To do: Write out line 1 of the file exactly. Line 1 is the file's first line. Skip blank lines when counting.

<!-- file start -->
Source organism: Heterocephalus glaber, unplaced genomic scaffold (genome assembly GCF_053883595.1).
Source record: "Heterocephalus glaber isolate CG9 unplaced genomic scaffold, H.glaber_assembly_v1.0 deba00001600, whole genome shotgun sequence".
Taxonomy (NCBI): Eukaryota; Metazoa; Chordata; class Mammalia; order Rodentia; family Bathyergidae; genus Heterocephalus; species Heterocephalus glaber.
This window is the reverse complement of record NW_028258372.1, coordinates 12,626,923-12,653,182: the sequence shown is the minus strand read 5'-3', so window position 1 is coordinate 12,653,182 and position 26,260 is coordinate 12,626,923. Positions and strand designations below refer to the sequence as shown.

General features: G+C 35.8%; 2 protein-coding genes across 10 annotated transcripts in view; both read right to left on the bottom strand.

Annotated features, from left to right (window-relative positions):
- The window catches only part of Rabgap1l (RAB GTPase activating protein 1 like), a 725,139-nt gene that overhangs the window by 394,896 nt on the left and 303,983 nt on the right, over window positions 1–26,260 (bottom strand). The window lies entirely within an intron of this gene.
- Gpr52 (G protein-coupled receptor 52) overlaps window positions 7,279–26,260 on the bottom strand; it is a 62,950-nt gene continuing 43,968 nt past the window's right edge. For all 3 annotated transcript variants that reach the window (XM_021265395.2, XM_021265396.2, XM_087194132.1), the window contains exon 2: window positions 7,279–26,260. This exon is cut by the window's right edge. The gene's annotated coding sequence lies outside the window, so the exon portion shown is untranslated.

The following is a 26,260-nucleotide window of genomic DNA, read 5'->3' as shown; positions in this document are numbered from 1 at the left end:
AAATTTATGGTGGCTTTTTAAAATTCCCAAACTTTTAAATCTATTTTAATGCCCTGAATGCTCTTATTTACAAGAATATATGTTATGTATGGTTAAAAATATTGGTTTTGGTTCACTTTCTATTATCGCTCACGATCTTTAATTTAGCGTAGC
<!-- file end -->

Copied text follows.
Source organism: Heterocephalus glaber, unplaced genomic scaffold (genome assembly GCF_053883595.1).